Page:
SHEPHERDSTOWN - Joe Tieger not only drove all the way from Port Tobacco in southern Charles County, Md., to attend the Chesapeake Watershed Forum this weekend at the National Conservation Training Center outside Shepherdstown, he also paid his own way.
"They have some really worthwhile programs," he said Friday after one of the seminars. "There's an amazing amount of information and a lot of really bright people. It's worth it."
Tieger is a member of the Port Tobacco River Conservancy, a volunteer group working to restore that tidal tributary of the Potomac River.
The forum is hosted by the Alliance for the Chesapeake Bay, attracting about 350 participants from throughout the watershed region.
Tieger was most interested in seminars dealing with water quality issues and urbanization's impact on water quality.
"We have to deal with what's being developed, what's going to be developed and retrofitting what has been constructed," he explained. "Growth is a burden on our resources, and developers have to pay their fair share."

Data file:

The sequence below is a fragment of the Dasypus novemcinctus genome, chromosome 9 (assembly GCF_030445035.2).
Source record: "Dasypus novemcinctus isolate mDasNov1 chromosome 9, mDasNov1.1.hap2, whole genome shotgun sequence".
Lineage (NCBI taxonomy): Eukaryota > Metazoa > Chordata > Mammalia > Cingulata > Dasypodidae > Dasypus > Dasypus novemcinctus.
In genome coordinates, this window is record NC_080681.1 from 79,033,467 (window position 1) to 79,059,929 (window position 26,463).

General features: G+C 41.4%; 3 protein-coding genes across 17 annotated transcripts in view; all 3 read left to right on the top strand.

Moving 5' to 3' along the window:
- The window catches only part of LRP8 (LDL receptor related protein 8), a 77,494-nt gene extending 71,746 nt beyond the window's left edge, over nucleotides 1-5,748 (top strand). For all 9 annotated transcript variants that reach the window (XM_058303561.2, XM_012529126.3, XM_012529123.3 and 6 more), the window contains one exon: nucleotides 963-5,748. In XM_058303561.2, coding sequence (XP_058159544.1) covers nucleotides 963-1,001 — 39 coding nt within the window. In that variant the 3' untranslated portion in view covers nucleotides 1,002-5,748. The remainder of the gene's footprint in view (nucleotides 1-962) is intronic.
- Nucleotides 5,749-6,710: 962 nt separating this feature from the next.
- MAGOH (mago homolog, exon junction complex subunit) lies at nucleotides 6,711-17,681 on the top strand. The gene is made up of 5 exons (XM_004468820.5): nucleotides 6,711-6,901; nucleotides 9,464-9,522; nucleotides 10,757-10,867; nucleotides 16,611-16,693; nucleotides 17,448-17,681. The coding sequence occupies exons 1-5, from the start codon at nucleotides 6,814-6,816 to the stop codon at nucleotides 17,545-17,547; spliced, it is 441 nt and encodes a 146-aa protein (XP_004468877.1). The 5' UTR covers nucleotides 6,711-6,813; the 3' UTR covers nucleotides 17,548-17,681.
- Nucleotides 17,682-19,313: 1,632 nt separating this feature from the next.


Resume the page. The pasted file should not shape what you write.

Several of the seminars offered at the forum dealt with stormwater management, which is one of the areas targeted by the U.S. Environmental Protection Agency's Chesapeake Bay "pollution diet."
Land developers are facing new rules to control stormwater runoff during both pre- and post-construction as part of the EPA's efforts to reduce pollution in the bay.
Also, already developed residential and commercial sites might have to install new stormwater management infrastructure to meet the stricter EPA requirements.